Dire local election results for the Tories but good enough for Labour? I think so.

The local election results are now finalised, the analysis and commentators are poring over all the data and guess what – the Tories have fared really badly. I think we can all agree on that. It is something when you brief about losing 1000 seats as part of your expectation management and then achieve a worse result. There will be a lot of angry ex-tory councillors today who know they lost because of the national picture not necessarily their own local councils performance. Labour has now become the largest party in local government, which hasn’t happened since our days in government in 2002. And these losses need to set against one of the worst results in 2019 as a rather low base from which to fall.

So despite some rather hopeless spinning from some Tory MPs and their Chair Greg Hands MP every serious commentator or analyst will agree. This was really bad for Sunak.

The Tory talking point for all its MPs brave enough to go out on the airwaves seems to be the defence that this was a bad night for Labour because they didn’t juts lose to them but they lost in all parts of the country to all the parties!! I am not quite sure which genius came up with that one. Yes that’s your problem. Voters across the country found refuge with any party that could defeat the Tory candidate. That means Labour, Lib Dems and Greens did well.

There will be some knives out for Rishi and you can never put down the Johnson return rumour but I don’t think this remains a serious option for the Tories; for all the reasons I have outlined why Johnson should never be let near power ever again.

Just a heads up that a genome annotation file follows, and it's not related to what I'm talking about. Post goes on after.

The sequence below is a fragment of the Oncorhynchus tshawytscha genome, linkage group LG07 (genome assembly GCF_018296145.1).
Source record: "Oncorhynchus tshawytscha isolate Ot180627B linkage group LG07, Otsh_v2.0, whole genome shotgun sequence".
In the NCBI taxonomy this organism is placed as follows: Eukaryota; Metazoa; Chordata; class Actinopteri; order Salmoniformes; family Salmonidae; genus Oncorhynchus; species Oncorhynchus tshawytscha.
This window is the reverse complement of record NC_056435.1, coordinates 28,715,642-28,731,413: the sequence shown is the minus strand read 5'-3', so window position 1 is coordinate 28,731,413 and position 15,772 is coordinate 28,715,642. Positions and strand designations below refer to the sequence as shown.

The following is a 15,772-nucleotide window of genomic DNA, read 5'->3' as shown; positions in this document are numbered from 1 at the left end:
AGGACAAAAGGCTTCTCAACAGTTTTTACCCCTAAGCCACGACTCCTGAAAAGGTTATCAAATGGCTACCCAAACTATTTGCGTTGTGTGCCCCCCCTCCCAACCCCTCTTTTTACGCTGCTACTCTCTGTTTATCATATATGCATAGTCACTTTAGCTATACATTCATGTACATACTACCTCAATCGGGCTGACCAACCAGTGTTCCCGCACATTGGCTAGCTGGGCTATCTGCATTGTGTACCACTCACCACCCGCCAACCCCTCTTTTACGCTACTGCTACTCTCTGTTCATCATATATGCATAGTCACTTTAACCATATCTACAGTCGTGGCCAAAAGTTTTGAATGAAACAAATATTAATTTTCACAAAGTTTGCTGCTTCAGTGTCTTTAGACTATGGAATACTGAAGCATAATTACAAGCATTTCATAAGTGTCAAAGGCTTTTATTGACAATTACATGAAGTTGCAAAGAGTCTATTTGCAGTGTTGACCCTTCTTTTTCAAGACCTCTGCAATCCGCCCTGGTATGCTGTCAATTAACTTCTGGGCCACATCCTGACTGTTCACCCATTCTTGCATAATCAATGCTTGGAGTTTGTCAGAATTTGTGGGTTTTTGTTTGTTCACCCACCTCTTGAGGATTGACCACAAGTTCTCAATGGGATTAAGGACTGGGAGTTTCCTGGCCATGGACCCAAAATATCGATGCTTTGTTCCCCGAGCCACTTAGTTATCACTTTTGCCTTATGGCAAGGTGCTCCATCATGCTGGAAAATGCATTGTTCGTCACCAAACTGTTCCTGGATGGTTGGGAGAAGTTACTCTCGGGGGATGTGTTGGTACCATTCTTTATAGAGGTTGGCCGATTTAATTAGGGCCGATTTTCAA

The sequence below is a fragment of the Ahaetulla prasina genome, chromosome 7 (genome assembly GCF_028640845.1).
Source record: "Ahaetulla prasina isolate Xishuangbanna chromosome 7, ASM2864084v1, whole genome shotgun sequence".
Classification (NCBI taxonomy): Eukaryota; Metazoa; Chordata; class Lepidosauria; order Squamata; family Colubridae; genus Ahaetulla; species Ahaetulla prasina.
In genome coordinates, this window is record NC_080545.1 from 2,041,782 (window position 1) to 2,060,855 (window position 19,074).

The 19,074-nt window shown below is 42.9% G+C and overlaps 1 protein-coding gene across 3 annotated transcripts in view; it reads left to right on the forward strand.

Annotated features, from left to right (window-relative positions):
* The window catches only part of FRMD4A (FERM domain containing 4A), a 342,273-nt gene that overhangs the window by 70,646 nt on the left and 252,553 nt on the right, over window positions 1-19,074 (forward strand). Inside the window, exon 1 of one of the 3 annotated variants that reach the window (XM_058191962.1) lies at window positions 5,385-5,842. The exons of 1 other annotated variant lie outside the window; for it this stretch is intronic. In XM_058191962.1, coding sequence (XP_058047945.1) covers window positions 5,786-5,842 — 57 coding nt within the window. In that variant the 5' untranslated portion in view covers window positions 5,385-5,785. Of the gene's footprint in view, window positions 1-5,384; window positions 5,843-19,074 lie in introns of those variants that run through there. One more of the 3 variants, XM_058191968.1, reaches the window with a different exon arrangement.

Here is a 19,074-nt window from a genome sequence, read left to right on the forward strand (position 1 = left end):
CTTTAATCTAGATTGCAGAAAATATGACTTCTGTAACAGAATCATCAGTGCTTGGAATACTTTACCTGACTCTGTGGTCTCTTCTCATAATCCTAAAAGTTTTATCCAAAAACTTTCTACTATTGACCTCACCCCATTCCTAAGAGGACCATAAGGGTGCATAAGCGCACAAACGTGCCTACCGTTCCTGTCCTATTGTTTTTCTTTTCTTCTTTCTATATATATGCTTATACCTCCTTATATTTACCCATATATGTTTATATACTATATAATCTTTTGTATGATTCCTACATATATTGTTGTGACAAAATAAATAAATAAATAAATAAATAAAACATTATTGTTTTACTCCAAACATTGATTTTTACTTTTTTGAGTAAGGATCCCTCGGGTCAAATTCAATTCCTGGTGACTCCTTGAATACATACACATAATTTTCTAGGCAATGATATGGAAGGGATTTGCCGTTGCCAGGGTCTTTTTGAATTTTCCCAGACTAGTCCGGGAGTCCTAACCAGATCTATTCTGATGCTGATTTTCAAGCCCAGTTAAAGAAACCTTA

There has been a slight uplift in the Tory mood recently. Their awful polling was slightly better i.e. now just under 20 points behind Labour. They hoped it might flatline and if they kept proving they weren’t as bad as Johnson and Truss by getting rid of the chaos voters might give them the benefit of the doubt for the disastrous last 13 years and not annihilate them in 2024 . I think that delusion was shattered on Friday morning.

But does this mean Labour is on course to win the next General Election with a majority. That’s the question the Tories want us to be talking about right now. Many of the Tory pundits are making the case that this wasn’t good enough for Starmer to be confident of winning an outright majority Labour government in 2024.

There are of course two questions in this statement. We need to remember Labour did so badly in 2019 under Corbyn that we had our worst result since 1935. The fact that we are eve talking about the possibility of a Labour victory in just one term is testament to Starmer and the focus on his clear strategy. So he could win by being the largest party and need some form of coalition, or he hopes to win with a working majority. To win with a majority of just one seat requires a 10% swing, similar in scale to the Blair win in 97 which gave us a 179 majority! That majority of one would make governing a tough job given the scale of the crisis and problems facing the country. So the task is enormous and most of the analysis at a superficial level suggests the national share of the vote predictions leave Starmer short on about a 9% swing.

But what we saw in the results as I outlined above is people voting tactically to get rid of the Tories. I think that level of dissatisfaction is enough for the Tories to lose. I don’t know anybody who is predicting the Tories could come out the other side of an election with over 316 seats. All they want to talk about now is Labour’s challenge to win so they can revive the ‘Coalition of Chaos’ line from the 2015. campaign. For a wide variety of reasons I just don’t think the electorate are in a position where Labour and the Lib Dems working together would be seen as chaotic compared to the last decade!

The polling expert Prof Sir John Curtice also said the “jury is still out” on how much Labour has made progress as a party and said it is not experiencing quite the level of success seen ahead of Blair’s 1997 landslide.

The Guardian